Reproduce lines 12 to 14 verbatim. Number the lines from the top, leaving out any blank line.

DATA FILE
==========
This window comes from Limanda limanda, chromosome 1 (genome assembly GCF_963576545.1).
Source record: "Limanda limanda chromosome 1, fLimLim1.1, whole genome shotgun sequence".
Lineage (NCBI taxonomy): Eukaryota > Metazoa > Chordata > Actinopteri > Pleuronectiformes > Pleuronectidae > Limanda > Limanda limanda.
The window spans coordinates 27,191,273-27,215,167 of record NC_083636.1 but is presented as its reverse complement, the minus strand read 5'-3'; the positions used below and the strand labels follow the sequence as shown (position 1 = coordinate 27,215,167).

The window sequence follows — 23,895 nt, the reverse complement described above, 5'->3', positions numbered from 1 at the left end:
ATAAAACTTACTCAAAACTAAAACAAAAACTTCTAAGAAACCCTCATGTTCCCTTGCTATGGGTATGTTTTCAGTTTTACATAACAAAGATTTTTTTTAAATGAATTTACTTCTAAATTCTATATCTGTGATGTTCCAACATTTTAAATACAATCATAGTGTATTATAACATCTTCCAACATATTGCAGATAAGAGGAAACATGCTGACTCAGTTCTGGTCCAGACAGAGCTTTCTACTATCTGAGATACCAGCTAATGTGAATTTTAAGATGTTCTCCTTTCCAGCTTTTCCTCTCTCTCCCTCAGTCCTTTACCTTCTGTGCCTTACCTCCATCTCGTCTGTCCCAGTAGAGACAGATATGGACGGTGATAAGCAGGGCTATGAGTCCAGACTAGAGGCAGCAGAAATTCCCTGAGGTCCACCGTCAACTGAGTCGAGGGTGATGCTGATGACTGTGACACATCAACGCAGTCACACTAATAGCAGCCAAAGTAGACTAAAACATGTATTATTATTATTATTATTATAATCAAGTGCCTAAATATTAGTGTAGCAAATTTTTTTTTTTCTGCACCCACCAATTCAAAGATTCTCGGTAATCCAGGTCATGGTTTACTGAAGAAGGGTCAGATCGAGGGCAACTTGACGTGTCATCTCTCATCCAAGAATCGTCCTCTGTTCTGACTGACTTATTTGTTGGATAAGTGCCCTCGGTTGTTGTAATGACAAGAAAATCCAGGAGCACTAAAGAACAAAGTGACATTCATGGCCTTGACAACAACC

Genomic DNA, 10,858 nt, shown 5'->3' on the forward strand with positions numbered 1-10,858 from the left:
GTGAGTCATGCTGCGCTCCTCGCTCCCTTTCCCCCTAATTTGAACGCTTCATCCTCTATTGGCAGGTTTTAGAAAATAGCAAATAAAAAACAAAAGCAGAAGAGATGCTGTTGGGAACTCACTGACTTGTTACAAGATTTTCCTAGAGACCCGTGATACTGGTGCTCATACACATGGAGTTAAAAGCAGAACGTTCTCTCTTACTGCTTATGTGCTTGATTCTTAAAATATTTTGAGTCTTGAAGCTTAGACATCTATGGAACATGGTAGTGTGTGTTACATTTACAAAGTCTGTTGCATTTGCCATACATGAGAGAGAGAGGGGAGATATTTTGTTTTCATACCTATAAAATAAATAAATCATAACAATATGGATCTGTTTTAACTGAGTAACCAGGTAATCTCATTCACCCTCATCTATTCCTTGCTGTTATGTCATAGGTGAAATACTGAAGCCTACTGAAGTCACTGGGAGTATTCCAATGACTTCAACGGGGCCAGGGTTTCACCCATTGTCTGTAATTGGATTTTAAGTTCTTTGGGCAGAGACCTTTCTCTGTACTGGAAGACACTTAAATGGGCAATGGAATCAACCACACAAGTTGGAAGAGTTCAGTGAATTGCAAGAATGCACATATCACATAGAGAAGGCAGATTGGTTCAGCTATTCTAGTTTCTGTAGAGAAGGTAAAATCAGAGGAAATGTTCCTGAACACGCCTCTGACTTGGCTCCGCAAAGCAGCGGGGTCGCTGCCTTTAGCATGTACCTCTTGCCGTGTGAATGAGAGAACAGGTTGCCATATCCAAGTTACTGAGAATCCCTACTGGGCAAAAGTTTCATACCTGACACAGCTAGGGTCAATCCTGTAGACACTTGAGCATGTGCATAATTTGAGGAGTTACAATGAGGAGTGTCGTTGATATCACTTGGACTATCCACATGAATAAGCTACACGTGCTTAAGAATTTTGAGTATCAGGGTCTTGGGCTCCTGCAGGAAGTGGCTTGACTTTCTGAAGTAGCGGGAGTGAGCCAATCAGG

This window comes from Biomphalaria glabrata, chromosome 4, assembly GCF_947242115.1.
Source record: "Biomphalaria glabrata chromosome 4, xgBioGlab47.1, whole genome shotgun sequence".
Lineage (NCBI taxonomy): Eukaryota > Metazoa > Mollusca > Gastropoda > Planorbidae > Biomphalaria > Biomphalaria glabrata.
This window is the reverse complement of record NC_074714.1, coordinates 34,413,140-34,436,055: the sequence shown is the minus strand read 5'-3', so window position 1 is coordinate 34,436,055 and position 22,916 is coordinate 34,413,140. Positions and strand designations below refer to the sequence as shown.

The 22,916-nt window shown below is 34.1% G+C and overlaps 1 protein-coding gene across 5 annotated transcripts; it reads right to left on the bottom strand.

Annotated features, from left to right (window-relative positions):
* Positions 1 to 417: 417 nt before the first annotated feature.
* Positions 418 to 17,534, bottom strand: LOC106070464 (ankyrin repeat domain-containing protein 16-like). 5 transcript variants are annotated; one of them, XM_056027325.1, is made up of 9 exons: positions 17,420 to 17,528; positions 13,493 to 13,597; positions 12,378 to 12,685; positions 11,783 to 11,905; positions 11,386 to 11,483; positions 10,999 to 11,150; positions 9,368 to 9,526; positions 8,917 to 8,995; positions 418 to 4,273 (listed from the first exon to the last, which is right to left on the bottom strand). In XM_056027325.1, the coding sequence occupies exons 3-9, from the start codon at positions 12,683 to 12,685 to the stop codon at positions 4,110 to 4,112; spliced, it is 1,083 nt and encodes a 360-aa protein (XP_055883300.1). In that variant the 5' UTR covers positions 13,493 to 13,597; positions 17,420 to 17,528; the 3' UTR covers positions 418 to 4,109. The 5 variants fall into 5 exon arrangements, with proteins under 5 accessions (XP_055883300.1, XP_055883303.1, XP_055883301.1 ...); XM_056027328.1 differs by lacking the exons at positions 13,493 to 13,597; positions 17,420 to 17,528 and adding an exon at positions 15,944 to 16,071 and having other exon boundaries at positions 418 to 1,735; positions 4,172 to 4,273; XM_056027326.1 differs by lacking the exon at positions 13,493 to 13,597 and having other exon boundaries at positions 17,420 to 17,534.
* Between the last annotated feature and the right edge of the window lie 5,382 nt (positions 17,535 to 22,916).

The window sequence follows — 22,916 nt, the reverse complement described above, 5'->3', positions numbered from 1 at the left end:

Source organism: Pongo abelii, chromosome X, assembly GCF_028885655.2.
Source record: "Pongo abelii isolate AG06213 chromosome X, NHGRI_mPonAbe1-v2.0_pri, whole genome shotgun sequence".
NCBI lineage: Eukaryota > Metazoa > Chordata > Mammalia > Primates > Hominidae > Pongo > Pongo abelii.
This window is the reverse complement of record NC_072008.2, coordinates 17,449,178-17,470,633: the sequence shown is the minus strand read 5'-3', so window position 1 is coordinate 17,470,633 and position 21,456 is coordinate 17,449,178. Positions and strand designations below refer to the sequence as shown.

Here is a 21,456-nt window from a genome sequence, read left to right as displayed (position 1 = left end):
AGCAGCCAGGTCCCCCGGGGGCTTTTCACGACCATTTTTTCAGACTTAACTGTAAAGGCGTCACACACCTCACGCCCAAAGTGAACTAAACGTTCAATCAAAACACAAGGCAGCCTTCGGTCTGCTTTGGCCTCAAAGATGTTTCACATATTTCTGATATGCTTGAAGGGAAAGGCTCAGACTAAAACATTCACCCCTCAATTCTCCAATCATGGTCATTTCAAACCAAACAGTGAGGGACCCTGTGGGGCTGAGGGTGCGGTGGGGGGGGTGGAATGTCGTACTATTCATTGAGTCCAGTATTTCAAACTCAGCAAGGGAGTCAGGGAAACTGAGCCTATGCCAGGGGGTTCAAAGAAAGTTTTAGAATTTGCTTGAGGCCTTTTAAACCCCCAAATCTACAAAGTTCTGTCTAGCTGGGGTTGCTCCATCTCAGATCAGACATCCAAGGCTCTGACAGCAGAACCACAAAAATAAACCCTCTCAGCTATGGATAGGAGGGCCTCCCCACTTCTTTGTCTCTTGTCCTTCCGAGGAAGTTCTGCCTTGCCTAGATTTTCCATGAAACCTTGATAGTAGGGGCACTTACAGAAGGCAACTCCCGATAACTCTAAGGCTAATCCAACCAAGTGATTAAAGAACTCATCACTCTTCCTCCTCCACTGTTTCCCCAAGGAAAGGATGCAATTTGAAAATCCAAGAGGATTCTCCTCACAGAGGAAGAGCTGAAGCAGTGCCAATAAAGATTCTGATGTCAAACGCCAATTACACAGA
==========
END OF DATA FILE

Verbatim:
This window is the reverse complement of record NC_074714.1, coordinates 34,413,140-34,436,055: the sequence shown is the minus strand read 5'-3', so window position 1 is coordinate 34,436,055 and position 22,916 is coordinate 34,413,140. Positions and strand designations below refer to the sequence as shown.

The 22,916-nt window shown below is 34.1% G+C and overlaps 1 protein-coding gene across 5 annotated transcripts; it reads right to left on the bottom strand.

Annotated features, from left to right (window-relative positions):